Thursday, May 17, 2007

Falwell That Ends Well

First, to my faithful reader(s), apologies for my brief 2 day absence. I've been miserably ill, and could barely rouse myself from bed, let alone blog.

Despite my suffering, it didn't escape my attention that noted American evangelist and founder of the Moral Majority, Jerry Falwell, died a couple of days ago. Given the proclivities of some of his compatriots (Ted Haggard, Jim Bakker etc), that he didn't pass away in the bed of a transgendered crack addict is in itself something of a minor miracle.

And it didn't take long for the 2008 Republican presidential nominees to start lining up and proffering their condolences and admirations for a man who embodied the American Christian conservative movement (and its accompanying votes). Senator John McCain in particular said "Dr. Falwell was a man of distinguished accomplishment who devoted his life to serving his faith and country". I'll let John Nichols of The Nation respond:

Distinguished accomplishment? Would that be when Falwell regularly featured segregationists Lester Maddox and George Wallace on his Old Time Gospel Hour television program in the 1960s? When he condemned the Rev. Martin Luther King Jr. and referred to the civil rights movement as "the civil wrongs movement"? When he opposed sanctions against South Africa's apartheid regime in the 1980s? When he produced an infomercial in the 1990s accusing President Clinton of
orchestrating murders of journalists and political critics, even though he would eventually admit that "I do not know the accuracy of the claims"? When he attacked Teletubbies character Tinky Winky as a gay recruitment tool? When he asserted that the Antichrist "must be, of necessity, a Jewish male"?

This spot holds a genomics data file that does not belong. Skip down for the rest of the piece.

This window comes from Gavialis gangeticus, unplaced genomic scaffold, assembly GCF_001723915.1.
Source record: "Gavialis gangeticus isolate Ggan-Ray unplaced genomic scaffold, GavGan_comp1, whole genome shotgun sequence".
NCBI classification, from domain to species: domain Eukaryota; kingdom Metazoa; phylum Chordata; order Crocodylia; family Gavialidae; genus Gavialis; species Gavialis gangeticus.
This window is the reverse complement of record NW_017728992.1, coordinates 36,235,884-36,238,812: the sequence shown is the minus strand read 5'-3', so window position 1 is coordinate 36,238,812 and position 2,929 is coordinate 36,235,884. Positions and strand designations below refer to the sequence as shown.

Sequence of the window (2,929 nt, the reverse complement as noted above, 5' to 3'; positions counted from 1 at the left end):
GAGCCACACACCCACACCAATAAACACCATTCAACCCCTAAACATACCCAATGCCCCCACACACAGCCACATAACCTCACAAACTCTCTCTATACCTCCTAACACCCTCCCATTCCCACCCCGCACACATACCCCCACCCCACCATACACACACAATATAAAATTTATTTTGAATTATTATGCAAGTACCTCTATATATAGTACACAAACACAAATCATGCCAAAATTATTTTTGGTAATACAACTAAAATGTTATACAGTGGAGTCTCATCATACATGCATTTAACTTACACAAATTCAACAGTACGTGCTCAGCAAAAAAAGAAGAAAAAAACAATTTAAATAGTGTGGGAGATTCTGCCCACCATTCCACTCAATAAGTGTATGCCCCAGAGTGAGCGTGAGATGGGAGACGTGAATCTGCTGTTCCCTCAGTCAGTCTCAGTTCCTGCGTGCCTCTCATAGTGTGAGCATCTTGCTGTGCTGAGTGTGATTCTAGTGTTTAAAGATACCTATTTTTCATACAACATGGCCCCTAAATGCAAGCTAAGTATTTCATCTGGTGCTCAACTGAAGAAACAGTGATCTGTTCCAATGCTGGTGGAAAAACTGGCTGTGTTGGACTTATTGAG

I don't begrudge anyone their religious views. Even closed-minded fatheads like Jerry Falwell. But I am a firm believer in the concept of separation of church and state, one of the principles of American governance. Falwell was the embodiment of a concerted effort by evangelicals to narrow, even ablate, that gap. Their contribution to the Bush presidency cannot be underestimated. In 2004, Falwell himself stated that the GOP would be unable to win without the support of Christian conservatives. Virtually all of Bush's policy decisions (opposing stem cell research, federally funded abstinence programs, even the war in Iraq) have been the direct result of his ideological commitment to Christian conservative groups to which he is politically beholden.

Aside from the obvious philosophical and constitutional consequences of this behaviour, GOP presidential candidates would be well advised to note that the Bush strategy has not been a resounding political success. Despite "winning" 2 terms, Bush's approval rating sits just under 30%, and the country is as politically divided as it has ever been. Rather than pandering to extreme right wing crackpots like Falwell, Republicans should instead focus on more mundane, say...good governance. Just a thought.

And as my little obituary to the good Reverend, here are some of his more thoughtful observations:

"The idea that religion and politics don't mix was invented by the Devil to keep Christians from running their own country."

"The ACLU is to Christians what the American Nazi party is to Jews."

"AIDS is the wrath of a just God against homosexuals. To oppose it would be like an Israelite jumping in the Red Sea to save one of Pharaoh's charioteers... AIDS is not just God's punishment for homosexuals; it is God's punishment for the society that tolerates homosexuals."

"Grown men should not be having sex with prostitutes unless they are married to them."

Here endeth the sermon.

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